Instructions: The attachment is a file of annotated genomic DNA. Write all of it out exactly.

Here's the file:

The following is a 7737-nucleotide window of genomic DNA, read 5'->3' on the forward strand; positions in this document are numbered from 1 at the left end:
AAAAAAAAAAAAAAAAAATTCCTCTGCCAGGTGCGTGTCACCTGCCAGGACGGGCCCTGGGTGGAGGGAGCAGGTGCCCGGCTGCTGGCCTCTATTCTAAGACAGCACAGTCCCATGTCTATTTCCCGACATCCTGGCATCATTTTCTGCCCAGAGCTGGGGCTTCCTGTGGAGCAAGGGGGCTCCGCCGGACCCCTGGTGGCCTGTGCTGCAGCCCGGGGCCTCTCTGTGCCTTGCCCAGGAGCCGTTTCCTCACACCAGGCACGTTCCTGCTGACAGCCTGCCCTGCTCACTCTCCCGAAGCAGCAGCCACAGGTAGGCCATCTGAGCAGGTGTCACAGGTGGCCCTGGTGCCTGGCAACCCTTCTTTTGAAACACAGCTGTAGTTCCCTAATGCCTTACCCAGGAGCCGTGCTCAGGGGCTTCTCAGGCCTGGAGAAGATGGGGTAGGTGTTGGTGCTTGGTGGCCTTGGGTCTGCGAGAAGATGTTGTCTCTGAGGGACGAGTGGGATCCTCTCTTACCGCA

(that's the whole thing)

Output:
The following is a 7737-nucleotide window of genomic DNA, read 5'->3' on the forward strand; positions in this document are numbered from 1 at the left end:
AAAAAAAAAAAAAAAAAATTCCTCTGCCAGGTGCGTGTCACCTGCCAGGACGGGCCCTGGGTGGAGGGAGCAGGTGCCCGGCTGCTGGCCTCTATTCTAAGACAGCACAGTCCCATGTCTATTTCCCGACATCCTGGCATCATTTTCTGCCCAGAGCTGGGGCTTCCTGTGGAGCAAGGGGGCTCCGCCGGACCCCTGGTGGCCTGTGCTGCAGCCCGGGGCCTCTCTGTGCCTTGCCCAGGAGCCGTTTCCTCACACCAGGCACGTTCCTGCTGACAGCCTGCCCTGCTCACTCTCCCGAAGCAGCAGCCACAGGTAGGCCATCTGAGCAGGTGTCACAGGTGGCCCTGGTGCCTGGCAACCCTTCTTTTGAAACACAGCTGTAGTTCCCTAATGCCTTACCCAGGAGCCGTGCTCAGGGGCTTCTCAGGCCTGGAGAAGATGGGGTAGGTGTTGGTGCTTGGTGGCCTTGGGTCTGCGAGAAGATGTTGTCTCTGAGGGACGAGTGGGATCCTCTCTTACCGCA